- Beers were judged completely blind by how enjoyable they were as individual experiences and given scores of 1-100, which were then averaged. Entries were judged by how much we enjoyed them for whatever reason, not by how well they fit any kind of preconceived style guidelines. As such, this is not a BJCP-style tasting.
Although we’ve certainly conducted larger overall tastings than this one, lagers proved to be a particularly difficult field to advance from, owing to the fact that we ultimately ranked only the top 30 entries. Beyond ameliorating the obvious difficulty in writing even that many blurbs in this particular beer style and making sure they sound distinctive, it also has the benefit of making the top 30 a particularly strong crop of beers, representing more or less the top 30 percent of entries.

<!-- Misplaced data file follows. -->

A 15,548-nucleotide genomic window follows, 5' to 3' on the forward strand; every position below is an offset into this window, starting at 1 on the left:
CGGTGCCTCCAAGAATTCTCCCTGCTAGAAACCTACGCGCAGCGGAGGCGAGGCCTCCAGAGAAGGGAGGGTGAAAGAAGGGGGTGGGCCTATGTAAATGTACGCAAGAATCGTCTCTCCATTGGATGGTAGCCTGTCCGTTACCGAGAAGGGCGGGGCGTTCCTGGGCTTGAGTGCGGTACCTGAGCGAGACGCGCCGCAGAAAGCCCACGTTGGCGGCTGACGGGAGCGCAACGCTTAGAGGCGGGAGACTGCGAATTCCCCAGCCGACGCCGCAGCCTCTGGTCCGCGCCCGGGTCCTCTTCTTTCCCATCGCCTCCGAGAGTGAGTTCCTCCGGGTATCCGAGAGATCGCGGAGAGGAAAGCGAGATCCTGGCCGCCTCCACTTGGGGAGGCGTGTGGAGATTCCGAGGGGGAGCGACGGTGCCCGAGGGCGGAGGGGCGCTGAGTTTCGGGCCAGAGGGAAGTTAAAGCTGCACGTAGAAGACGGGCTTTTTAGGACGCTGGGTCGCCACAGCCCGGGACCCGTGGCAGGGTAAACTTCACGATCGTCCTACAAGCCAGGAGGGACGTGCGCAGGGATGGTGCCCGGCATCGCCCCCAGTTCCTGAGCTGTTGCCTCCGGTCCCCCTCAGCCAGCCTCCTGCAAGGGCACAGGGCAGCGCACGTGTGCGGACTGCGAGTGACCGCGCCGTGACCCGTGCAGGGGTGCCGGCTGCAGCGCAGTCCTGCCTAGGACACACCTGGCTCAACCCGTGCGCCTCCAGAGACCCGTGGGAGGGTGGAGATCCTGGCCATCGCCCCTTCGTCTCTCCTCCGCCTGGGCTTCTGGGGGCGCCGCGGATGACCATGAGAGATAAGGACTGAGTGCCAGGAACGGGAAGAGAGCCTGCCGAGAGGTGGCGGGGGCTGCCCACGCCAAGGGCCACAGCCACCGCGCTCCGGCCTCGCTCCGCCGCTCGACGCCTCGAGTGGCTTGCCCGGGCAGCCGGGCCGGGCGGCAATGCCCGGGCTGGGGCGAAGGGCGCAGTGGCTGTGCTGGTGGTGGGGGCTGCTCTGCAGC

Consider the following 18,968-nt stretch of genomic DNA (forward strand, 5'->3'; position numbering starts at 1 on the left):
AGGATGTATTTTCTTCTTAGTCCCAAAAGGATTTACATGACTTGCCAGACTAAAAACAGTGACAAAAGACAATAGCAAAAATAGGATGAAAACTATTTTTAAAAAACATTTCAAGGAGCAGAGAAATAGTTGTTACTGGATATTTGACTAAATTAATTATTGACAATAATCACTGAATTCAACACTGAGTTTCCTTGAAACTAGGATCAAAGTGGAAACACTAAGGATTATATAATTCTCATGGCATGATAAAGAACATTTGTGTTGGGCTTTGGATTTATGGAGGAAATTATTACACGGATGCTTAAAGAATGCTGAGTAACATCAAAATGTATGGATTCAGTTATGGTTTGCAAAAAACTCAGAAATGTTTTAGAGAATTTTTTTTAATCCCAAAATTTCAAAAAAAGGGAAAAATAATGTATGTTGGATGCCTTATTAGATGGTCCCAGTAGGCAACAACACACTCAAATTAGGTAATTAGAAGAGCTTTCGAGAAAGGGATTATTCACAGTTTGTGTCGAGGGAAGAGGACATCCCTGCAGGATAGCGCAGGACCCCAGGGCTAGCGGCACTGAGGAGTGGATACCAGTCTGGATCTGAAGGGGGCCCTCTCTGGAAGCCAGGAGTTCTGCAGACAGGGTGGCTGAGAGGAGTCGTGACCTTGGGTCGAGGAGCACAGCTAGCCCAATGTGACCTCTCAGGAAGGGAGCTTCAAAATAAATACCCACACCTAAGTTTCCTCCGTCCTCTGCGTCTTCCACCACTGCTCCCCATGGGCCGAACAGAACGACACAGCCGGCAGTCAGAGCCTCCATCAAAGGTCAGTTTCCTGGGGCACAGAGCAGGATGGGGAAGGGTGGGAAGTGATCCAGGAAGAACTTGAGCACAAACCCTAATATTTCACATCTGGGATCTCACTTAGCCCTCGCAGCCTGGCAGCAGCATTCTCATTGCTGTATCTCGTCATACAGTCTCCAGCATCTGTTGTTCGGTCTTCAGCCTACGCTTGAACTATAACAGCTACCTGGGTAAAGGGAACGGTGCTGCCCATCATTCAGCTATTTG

Suffice to say, as a result, there are plenty of solid lagers here in the field that were just barely edged out by beers that were ultimately quite similar. Unsurprisingly, this was a style where shades of grey tend to take on greater than usual significance, as many of these cans (and they’re almost all cans) are striving to achieve almost exactly the same profile.
As always, the beers here in the field are simply listed in alphabetical order, and as such they are not ranked. I repeat: These beers are not ranked.
Beachwood Brewing Hayabusa
Boulevard Brewing ¡Vamos! Mexican-Style Lager
Breakside Brewery Export Lager
Cape May Brewing Co. Lager
Cerebral Brewing Inhabited Form
Cerebral Brewing Tactical Maneuver
Cigar City Tampa-Style Lager
Coelacanth Brewing Old Glory American Pale Lager
Daredevil Brewing Co. Helles
Daredevil Brewing Co. Race Day
Deep Brewing Co. Shallow End
Deschutes Pacific Wonderland Lager
Due South Brewing Co. Coastline Lager
Figueroa Mountain Light Lager
Final Gravity Brewing Co. Lakeside Lager
Flying Fish Brewing Co. Offshore
Fonta Flora Brewery Lake James Life
Founders Brewing Co. Solid Gold
4 Hands Brewing Co. Full Life
Goose Island Natural Villain
Hardywood Park Richmond Lager